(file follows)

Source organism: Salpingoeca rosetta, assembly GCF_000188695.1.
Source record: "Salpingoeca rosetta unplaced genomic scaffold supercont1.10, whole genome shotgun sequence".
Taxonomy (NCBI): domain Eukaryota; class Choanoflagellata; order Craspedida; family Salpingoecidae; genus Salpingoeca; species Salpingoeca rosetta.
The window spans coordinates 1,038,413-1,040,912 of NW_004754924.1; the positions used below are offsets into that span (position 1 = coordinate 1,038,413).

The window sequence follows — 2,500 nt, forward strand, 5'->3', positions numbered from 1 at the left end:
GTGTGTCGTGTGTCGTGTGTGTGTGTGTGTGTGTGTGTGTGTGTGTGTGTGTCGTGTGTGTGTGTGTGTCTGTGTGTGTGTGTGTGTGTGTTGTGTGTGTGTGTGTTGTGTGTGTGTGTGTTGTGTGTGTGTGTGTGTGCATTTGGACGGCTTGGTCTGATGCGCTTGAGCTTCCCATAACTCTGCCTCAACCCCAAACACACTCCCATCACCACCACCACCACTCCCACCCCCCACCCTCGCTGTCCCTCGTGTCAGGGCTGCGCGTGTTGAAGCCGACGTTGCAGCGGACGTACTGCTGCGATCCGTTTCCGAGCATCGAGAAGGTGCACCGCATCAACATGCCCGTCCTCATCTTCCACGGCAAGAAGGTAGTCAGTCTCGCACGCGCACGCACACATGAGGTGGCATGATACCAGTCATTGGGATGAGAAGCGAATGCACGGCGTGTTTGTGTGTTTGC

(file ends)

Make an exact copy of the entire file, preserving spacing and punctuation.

Source organism: Salpingoeca rosetta, assembly GCF_000188695.1.
Source record: "Salpingoeca rosetta unplaced genomic scaffold supercont1.10, whole genome shotgun sequence".
Taxonomy (NCBI): domain Eukaryota; class Choanoflagellata; order Craspedida; family Salpingoecidae; genus Salpingoeca; species Salpingoeca rosetta.
The window spans coordinates 1,038,413-1,040,912 of NW_004754924.1; the positions used below are offsets into that span (position 1 = coordinate 1,038,413).

The window sequence follows — 2,500 nt, forward strand, 5'->3', positions numbered from 1 at the left end:
GTGTGTCGTGTGTCGTGTGTGTGTGTGTGTGTGTGTGTGTGTGTGTGTGTGTCGTGTGTGTGTGTGTGTCTGTGTGTGTGTGTGTGTGTGTTGTGTGTGTGTGTGTTGTGTGTGTGTGTGTTGTGTGTGTGTGTGTGTGCATTTGGACGGCTTGGTCTGATGCGCTTGAGCTTCCCATAACTCTGCCTCAACCCCAAACACACTCCCATCACCACCACCACCACTCCCACCCCCCACCCTCGCTGTCCCTCGTGTCAGGGCTGCGCGTGTTGAAGCCGACGTTGCAGCGGACGTACTGCTGCGATCCGTTTCCGAGCATCGAGAAGGTGCACCGCATCAACATGCCCGTCCTCATCTTCCACGGCAAGAAGGTAGTCAGTCTCGCACGCGCACGCACACATGAGGTGGCATGATACCAGTCATTGGGATGAGAAGCGAATGCACGGCGTGTTTGTGTGTTTGC